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review 2017-04-30 16:42
That cover! The Blurb! The book :/
Witches for Hire (Odd Jobs) - Sam Argent

I was really excited to say the least when I stumbled across this story the blurb sounded awesome and the cover...I mean seriously? Who doesn't want to read this book once they've read the blurb and seen that cover so on a promotional level this book nailed it because really that's what the blurb and the cover are...they're promotional materials meant to draw the reader in and gain their interest in the book and if I was giving stars for that this book would probably get at least 4 out of 5. But that's not what I'm giving stars for...nope, those two stars are for what comes after the cover and the blurb.

 

Sadly what came after the blurb for me was a bit confusing. 'Witches for Hire' is the first book in Sam Argent's series 'Odd Jobs' unfortunately for most of this book I felt like I'd been plunked into the middle of a series without the background info that often helps things make sense. As the story progressed I was given a fair bit of background that did help sort out much of my confusion but I would have really liked some of this info to have come sooner than it did. 

 

'Witches for Hire' was a bit of a mixed bag for me because while there were things that I liked about it, there were also things that just didn't work for me and as much as I would like to go into more detail about what I didn't like, I don't feel that I can do this without divulging some pretty pertinent information in regards to the story's plot. So, I'm going to focus a little more on some of what worked for me.

 

One of the things that worked the best for me were the characters. I liked Jeremy. He was interesting and far more complex than he initially seemed. Many of the secondary characters were also rather interesting and what we were given of their background hinted at strong potential for their own stories...Simone, Witches for Hire's receptionist, a witch who is married to a werewolf and has no coven and also seems to be far more powerful than she lets on, Clive a knight from another realm who is the new owner of 'Witches for Hire' who is extremely powerful running out of realms he can go to. Clive's friends Mia and her husband, Raj, who run their own magical detective agency, also knights and seem to show up when they're least expected. The Amazon, Edarra, who works at 'Witches for Hire' and has some heroic deeds she needs to accomplish. Senator Ragsdale, Jeremy's father. Desmond the Great, Atlanta's star magician and someone with much stronger ties to Jeremy than most realize, council member Salvatore someone who wants much stronger ties to Jeremy. 

 

It all sounds so intriguing and has the potential be one hella' good read but somewhere along the line the waters got muddied and things were oftentimes confusing with POVs jumped around and scene changes happening in such a way that I was left wondering if I was missing pages or paragraphs, at least, because I'd find myself going back and re-reading to try and figure out when and how I suddenly went from point 'A' to point 'E' and what happened to the stuff in between.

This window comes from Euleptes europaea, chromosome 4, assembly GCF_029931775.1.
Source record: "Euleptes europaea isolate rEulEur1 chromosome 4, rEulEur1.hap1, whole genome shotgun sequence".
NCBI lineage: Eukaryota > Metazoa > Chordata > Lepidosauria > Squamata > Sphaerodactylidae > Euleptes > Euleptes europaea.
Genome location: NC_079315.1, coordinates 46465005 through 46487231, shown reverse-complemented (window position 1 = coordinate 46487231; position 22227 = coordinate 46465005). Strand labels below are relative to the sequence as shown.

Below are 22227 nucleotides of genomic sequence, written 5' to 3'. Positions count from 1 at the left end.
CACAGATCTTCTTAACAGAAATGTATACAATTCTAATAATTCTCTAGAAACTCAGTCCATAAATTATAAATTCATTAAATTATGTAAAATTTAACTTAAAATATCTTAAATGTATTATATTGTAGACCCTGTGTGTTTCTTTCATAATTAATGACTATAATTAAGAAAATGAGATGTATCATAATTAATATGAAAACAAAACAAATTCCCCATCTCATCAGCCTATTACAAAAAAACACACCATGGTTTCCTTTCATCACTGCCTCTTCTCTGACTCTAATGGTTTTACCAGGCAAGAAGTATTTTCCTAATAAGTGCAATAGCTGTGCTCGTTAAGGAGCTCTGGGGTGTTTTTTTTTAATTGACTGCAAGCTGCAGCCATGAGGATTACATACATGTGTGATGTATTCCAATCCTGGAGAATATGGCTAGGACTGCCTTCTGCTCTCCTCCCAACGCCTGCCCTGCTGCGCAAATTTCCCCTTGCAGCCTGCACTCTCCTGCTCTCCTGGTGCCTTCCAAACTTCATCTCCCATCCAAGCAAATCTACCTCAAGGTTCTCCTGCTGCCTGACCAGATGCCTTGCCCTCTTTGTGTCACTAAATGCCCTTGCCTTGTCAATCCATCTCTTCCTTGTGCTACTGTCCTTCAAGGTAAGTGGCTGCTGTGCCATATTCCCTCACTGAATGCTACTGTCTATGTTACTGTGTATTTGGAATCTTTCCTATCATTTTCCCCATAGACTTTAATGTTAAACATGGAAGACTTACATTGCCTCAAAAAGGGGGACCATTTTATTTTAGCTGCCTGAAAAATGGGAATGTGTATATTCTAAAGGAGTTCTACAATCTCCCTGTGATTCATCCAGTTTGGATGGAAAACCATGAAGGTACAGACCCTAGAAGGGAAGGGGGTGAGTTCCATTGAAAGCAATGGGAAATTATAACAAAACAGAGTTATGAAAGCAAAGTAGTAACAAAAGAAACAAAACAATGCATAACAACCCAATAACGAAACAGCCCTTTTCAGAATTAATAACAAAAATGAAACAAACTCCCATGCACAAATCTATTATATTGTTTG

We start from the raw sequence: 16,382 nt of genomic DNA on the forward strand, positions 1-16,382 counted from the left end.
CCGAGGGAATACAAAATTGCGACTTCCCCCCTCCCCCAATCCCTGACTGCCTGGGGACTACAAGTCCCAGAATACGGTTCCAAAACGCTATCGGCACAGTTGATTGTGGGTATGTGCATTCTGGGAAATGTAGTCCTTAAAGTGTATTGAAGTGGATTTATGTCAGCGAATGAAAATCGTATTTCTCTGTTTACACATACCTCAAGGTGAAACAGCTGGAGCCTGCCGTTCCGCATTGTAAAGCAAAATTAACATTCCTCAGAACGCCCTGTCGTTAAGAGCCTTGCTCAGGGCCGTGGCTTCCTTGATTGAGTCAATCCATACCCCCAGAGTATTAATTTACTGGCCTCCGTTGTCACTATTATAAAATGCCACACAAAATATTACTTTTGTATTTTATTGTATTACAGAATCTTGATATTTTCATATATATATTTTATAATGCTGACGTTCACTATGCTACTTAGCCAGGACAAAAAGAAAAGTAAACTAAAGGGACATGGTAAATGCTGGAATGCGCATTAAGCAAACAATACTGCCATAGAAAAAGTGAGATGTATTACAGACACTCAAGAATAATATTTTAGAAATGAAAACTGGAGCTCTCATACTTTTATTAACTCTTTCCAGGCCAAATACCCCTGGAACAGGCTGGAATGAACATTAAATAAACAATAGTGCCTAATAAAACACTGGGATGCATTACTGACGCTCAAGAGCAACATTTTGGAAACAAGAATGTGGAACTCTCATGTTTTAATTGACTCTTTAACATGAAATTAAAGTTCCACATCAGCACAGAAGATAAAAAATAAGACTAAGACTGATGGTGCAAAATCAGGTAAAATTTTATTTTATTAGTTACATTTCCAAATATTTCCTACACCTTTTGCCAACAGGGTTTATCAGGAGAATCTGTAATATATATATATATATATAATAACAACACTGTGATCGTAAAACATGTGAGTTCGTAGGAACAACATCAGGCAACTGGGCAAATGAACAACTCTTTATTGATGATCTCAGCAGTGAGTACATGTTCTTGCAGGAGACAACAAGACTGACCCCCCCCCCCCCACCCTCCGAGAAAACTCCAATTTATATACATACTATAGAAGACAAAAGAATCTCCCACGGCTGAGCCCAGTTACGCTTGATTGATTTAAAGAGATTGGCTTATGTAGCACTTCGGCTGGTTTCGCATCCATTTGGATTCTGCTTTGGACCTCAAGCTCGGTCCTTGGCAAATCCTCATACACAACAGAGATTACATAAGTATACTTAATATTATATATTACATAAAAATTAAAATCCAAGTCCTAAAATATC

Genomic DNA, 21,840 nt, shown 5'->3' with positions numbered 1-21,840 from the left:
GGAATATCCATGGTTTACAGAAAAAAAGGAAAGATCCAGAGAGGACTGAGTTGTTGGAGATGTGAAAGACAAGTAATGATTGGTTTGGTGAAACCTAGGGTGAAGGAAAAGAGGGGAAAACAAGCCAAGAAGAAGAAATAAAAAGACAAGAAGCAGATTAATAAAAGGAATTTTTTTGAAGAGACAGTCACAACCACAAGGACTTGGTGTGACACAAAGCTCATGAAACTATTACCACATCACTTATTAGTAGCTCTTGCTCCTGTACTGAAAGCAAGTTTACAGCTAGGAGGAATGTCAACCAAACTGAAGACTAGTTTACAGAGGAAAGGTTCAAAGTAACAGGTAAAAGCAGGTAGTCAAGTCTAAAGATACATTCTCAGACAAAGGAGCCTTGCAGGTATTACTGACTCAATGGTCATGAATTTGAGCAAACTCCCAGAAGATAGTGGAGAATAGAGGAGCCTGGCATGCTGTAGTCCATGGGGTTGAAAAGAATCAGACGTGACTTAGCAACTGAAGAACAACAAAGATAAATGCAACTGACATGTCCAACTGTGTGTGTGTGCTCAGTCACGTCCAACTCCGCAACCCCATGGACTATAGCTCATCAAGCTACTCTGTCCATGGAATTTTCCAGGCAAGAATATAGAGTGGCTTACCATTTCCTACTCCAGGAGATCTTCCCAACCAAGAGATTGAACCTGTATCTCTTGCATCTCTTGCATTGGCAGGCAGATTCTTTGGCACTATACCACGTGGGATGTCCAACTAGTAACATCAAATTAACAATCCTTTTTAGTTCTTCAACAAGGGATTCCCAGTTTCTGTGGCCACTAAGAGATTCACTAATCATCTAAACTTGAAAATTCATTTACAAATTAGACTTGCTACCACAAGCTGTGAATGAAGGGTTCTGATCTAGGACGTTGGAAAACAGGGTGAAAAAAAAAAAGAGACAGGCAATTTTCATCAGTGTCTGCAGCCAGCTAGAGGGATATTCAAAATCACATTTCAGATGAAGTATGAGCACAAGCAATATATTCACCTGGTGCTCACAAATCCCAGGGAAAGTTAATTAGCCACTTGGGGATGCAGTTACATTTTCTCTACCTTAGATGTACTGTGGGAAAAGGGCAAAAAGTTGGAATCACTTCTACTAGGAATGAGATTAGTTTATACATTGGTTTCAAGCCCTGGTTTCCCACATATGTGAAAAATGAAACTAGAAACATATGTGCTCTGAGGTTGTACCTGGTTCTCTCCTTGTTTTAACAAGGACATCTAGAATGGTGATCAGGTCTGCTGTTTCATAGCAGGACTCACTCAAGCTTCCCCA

So in summary this wasn't so much a bad story as one that simply didn't work for me. There was strong potential and I did find the last 20 to 30% far more cohesive and interesting. Most of all I really wish that this had felt more like the first novel in a series with stronger background and world building rather than leaving me feeling like I was reading the third or fourth book in a series that needed to be read in order.

 

The result for me was that rather than enjoying what should have been a fun and interesting story, I was often left frustrated and disappointed. However, in spite of the potential for future stories I'm not really sure whether or not I'll continue, I definitely need to give that a lot of thought...but in truth...I doubt it, the again one never knows... never say never, right?

 

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An ARC of 'Witches for Hire' was graciously provided by the publisher in exchange for an honest review.

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review 2017-04-29 23:50
I'm a little late to the party on this one...
In The Absence of Light - Adrienne Wilder

I've had this book floating around on my e-reader for a while now and I keep squirreling off to other things but when it came up in a conversation with my buddy read besties, Josy, Christelle and Simone. I didn't hesitate to say yes and I am so, so glad that we did this. Thanks ladies once again you made an amazing story so much better. 

 

'In the Absence of Light' isn't just a romance or a love story. it's a story about loving someone who's different and what that means both to love them and be loved by them. Morgan is autistic and he's amazing. He probably shouldn't be as highly functional as he is but because he was raised by an amazing woman who refused to give up on him, he has never given up on himself.

 

Grant has moved to Durstrand in the hopes of living a quiet life for a few years before slipping away to some place with sandy beaches and warmer climes or at least that was the plan until he meets Morgan.